Computer assisted learning dictionary for rural students
AuthorRasel, Annajiat Alim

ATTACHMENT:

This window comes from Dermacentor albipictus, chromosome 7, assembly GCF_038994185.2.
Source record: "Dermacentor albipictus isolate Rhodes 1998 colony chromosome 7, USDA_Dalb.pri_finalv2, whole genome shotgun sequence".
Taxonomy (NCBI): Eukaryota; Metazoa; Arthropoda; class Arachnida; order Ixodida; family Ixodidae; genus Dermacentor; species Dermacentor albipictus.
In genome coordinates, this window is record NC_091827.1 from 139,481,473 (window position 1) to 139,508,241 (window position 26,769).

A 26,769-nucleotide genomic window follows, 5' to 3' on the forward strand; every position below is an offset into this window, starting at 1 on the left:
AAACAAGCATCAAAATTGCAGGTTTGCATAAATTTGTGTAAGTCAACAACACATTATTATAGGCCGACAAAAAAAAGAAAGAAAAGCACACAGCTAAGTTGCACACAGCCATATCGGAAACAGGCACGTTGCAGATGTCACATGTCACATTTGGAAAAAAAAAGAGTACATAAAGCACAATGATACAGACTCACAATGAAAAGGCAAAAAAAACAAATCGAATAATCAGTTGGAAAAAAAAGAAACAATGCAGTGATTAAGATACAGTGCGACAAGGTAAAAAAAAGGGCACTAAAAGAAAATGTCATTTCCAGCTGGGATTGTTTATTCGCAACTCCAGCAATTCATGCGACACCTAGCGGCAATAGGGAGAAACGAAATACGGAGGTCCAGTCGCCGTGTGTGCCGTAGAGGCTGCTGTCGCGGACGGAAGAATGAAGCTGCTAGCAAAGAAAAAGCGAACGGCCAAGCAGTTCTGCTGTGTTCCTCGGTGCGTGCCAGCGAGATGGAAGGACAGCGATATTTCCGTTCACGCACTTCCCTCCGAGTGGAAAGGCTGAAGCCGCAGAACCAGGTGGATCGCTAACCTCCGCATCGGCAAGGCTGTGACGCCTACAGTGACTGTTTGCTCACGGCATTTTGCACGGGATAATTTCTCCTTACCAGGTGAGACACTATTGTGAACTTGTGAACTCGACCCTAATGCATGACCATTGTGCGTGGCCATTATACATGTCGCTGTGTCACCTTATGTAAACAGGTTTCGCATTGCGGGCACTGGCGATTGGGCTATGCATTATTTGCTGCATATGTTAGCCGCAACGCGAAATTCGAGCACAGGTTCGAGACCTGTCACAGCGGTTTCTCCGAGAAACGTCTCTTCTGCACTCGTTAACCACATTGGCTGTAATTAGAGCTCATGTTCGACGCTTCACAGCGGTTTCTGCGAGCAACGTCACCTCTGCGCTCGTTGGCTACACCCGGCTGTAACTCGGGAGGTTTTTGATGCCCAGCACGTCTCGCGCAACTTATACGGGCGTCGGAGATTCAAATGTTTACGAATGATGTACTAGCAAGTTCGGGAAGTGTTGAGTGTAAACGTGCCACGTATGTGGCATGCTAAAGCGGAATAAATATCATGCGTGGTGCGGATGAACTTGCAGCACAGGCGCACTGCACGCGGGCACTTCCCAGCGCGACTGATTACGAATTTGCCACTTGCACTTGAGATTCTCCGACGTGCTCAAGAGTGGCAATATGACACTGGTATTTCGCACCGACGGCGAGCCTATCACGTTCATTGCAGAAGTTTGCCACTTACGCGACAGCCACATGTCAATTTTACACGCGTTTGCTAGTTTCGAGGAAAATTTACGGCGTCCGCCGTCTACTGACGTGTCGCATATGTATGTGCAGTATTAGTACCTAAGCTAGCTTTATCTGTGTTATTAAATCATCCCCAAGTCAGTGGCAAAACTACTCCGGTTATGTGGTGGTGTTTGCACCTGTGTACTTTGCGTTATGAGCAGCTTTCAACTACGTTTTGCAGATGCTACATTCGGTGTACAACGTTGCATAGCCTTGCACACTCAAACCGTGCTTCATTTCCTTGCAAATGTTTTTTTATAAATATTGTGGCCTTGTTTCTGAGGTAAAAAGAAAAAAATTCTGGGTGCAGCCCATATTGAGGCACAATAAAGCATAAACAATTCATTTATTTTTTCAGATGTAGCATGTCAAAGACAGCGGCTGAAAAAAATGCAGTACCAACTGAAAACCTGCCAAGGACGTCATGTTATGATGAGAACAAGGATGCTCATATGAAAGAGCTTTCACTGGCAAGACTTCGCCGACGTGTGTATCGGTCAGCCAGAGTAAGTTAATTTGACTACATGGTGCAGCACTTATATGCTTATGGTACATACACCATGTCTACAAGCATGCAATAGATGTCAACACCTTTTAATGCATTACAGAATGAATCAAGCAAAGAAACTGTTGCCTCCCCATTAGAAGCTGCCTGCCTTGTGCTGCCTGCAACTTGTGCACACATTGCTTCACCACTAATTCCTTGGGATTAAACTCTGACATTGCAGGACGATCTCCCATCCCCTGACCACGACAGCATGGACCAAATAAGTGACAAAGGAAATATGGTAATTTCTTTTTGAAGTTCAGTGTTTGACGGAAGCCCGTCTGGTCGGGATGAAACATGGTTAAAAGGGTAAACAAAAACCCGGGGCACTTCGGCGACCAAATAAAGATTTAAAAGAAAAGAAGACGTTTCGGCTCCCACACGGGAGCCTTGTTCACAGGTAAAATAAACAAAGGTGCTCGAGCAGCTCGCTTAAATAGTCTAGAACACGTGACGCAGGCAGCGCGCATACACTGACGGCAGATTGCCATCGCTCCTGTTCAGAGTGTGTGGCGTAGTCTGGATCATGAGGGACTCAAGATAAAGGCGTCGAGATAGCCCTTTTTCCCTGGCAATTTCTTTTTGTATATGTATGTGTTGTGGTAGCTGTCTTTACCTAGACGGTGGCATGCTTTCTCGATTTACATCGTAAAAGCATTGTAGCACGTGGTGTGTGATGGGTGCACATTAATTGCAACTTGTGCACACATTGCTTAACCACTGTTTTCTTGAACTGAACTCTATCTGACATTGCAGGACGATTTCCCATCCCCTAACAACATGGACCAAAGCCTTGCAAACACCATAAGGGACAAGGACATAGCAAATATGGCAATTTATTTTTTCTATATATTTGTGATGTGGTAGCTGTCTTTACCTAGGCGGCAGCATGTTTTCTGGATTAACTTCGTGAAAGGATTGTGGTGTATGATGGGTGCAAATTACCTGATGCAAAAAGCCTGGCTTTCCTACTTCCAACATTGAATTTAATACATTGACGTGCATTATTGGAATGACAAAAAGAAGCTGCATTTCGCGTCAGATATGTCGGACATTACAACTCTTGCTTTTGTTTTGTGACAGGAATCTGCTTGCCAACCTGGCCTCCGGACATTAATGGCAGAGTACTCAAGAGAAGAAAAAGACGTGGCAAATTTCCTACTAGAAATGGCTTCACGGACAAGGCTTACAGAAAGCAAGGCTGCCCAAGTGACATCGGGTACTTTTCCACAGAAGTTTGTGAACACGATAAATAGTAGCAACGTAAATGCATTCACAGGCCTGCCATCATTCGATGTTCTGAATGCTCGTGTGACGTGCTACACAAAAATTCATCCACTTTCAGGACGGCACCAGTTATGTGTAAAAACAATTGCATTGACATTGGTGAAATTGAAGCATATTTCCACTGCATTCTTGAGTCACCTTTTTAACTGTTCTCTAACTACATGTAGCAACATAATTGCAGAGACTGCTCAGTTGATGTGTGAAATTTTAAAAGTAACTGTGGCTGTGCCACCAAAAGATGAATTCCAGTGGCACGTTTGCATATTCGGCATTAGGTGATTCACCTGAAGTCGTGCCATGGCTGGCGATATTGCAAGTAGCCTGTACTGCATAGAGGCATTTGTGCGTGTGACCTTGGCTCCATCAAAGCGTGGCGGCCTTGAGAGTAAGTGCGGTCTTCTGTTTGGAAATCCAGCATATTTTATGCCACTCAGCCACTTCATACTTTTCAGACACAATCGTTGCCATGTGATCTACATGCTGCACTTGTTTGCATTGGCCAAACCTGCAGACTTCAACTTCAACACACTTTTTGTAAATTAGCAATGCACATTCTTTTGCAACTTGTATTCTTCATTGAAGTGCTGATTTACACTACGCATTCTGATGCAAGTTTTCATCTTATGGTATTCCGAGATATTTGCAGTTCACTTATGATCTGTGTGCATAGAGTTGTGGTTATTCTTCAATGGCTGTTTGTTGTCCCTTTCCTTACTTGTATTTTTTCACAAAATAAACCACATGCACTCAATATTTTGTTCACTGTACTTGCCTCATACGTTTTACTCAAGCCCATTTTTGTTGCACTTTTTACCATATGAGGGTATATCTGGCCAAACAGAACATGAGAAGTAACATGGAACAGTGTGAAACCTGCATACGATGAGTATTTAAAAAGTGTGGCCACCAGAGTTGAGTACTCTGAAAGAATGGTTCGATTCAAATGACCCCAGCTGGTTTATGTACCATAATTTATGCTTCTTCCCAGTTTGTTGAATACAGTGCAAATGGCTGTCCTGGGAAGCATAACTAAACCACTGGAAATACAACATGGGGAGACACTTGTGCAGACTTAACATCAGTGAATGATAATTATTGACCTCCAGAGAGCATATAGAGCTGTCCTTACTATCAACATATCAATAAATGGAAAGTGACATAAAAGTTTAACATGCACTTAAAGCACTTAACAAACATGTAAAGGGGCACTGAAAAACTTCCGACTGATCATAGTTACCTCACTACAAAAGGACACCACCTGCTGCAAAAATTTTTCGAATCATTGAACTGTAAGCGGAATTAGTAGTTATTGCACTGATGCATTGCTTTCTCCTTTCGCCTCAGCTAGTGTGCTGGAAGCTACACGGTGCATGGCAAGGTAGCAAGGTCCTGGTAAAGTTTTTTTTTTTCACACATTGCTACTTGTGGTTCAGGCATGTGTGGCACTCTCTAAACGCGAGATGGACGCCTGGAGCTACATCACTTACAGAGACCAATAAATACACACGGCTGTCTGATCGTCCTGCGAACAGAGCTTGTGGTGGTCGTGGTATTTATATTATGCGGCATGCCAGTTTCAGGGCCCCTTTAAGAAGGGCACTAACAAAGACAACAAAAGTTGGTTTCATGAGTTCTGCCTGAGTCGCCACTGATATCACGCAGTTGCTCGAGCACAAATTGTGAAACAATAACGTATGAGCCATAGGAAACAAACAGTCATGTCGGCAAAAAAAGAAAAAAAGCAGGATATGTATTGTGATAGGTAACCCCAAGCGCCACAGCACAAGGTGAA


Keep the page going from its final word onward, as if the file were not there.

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It is observed that rural students (the target demography) are falling far behind in the countrywide standard tests like SSC and HSC. As high as up to 80% of students from rural areas are failing in national English examinations due to lack of quality and extra-care received by urban students. Training up school and college teachers from one village at a time will take too long to achieve. Furthermore, the extra-care received by urban students like private tuition, the surrounding environment which uses English a lot would be too expensive. It would be almost infeasible to replicate the urban environment in rural areas. English language skills are usually tested in four key areas, listening, reading, writing and speaking. Public examinations in Bangladesh only tests reading and writing skills. This is done in two parts through English 1st paper Examination and English 2nd paper Examination. These parts focus mostly on reading and writing skills respectively. Both of these skills heavily rely on stock vocabulary. Vocabulary stock depends on how much vocabulary students could learn by reading. On the other hand, being able to read requires some vocabulary. Due to limited vocabulary, it becomes difficult for the students to read and write in English. Sentence construction and being able to express in English is a more advanced task compared to reading. This work focuses on building vocabulary for academic reading for the English 1st part examination. The goal is to assist the rural students in acquiring sufficient vocabulary so that they can read the board book prescribed by the National Curriculum & Textbook Board (NCTB) as a Textbook. The more words students know, the more they can read. On the other hand, the more they read the more words they will know. It appears to be a chicken and egg problem. Due to an extremely small size of vocabulary known by students from rural areas of Bangladesh, it becomes tough for them to increase their vocabulary size and to be able to read. It leads to nationwide failure in English examination in addition to Mathematics. This work investigates what approach student may follow to acquire more vocabulary to make their reading smoother. Despite the availability of resources for this purpose, according to our investigation, no empirical research has yet identified the learning environments and the unique learning requirements of the target demography. This work aims to explore the possibilities of automated morphosyntactic tagging of the educational material for these courses and automated extraction of linguistic patterns from the tagged corpora.